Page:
Education

Boys and Reading (or Not Reading)

By Anthony Rebora — March 04, 2008 1 min read

Susan Ens Funk grapples with the perennial question of how to get her 4th and 5th grade boys more interested in reading. Doug Noon, referencing a literacy text, responds that part of the problem may derive from literacy teachers’ traditional emphasis on “literature to the exclusion of critical approaches to non-narrative texts. Boys tend to like informational texts more than literature.” A greater emphasis on informational texts, he adds, might also make more sense in the present cultural context:

And I’m not thinking about the boys’ problems with reading here, especially, as much as I’m reconsidering the how and the why of teaching reading using informational texts vs. narrative texts. Since just about everyone seems to think we’re living in The Information Age now, maybe it’s time we put literature on a back burner, and begin to focus more on teaching strategies for content area reading. That’s where I’m heading now.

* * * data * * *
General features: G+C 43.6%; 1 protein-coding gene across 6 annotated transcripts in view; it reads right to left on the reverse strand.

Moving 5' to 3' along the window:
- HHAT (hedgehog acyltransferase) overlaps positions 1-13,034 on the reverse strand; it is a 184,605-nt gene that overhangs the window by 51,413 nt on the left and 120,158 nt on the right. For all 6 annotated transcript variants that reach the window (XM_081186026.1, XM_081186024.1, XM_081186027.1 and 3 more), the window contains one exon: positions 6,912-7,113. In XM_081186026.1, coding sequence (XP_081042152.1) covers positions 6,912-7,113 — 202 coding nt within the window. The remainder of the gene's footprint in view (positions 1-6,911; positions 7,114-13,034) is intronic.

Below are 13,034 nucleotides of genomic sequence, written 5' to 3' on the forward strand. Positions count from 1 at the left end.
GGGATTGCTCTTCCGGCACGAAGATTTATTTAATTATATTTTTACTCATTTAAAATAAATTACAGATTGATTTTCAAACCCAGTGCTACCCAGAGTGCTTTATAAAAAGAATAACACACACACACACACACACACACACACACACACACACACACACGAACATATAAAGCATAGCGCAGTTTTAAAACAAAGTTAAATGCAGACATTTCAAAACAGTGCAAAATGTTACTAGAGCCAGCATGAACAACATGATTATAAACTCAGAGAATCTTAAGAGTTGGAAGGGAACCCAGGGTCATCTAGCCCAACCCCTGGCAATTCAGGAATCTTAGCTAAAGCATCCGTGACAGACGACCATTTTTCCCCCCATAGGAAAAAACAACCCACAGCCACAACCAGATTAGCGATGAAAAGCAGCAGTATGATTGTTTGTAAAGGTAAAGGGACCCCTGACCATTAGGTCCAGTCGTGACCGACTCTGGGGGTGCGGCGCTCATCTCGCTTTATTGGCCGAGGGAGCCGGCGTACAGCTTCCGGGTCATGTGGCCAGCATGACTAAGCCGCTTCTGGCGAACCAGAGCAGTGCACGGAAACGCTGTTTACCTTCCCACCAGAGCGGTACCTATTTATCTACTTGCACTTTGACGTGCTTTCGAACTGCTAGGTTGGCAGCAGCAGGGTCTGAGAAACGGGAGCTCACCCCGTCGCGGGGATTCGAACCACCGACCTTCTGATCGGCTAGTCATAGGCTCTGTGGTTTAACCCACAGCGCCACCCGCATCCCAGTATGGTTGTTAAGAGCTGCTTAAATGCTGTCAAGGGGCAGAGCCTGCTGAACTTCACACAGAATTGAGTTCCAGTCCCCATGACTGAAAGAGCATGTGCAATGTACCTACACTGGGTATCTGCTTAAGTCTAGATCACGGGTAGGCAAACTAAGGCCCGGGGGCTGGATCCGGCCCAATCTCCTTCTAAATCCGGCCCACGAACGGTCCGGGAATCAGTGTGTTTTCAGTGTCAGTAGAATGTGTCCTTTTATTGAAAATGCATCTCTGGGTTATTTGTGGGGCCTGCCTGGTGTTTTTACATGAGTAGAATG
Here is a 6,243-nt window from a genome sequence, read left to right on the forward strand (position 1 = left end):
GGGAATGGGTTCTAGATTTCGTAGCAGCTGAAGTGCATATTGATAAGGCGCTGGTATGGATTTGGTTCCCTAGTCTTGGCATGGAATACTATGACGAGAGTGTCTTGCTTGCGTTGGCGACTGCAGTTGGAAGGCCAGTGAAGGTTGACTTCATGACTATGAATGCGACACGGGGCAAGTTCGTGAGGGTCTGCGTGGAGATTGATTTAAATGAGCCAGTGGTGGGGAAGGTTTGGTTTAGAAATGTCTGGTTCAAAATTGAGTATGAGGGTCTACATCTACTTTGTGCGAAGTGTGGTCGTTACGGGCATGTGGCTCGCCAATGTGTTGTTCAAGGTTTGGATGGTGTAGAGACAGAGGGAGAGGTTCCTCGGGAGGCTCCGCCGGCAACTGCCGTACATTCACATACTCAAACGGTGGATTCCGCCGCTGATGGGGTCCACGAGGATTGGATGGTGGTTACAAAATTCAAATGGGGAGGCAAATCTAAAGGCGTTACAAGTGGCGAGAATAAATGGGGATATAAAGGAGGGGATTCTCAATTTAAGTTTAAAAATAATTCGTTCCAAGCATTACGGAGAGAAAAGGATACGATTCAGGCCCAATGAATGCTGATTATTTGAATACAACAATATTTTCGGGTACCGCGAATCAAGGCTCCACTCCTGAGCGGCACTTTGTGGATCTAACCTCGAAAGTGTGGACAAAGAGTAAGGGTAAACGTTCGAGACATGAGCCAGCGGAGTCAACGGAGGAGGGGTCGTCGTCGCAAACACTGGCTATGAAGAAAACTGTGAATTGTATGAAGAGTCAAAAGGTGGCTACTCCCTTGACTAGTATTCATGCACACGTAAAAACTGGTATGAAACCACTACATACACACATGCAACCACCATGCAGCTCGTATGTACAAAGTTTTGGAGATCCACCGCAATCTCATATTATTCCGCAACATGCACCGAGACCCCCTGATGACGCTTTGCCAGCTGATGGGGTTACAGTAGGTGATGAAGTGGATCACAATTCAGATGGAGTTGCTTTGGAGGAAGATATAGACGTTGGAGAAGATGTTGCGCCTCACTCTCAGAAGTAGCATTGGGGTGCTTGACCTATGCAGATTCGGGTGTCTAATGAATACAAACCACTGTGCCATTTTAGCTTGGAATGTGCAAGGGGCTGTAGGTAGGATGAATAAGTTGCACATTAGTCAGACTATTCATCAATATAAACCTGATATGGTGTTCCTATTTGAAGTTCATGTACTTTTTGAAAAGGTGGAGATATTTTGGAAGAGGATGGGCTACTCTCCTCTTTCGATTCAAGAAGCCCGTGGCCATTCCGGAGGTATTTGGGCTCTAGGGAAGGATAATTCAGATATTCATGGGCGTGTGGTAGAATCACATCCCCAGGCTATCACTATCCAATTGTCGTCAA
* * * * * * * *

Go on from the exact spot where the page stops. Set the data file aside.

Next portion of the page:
But then, I think you could also argue that it is precisely because we live in an information-saturated age that educators need to keep in mind the counter-balancing importance of reflective literature.

A version of this news article first appeared in the Blogboard blog.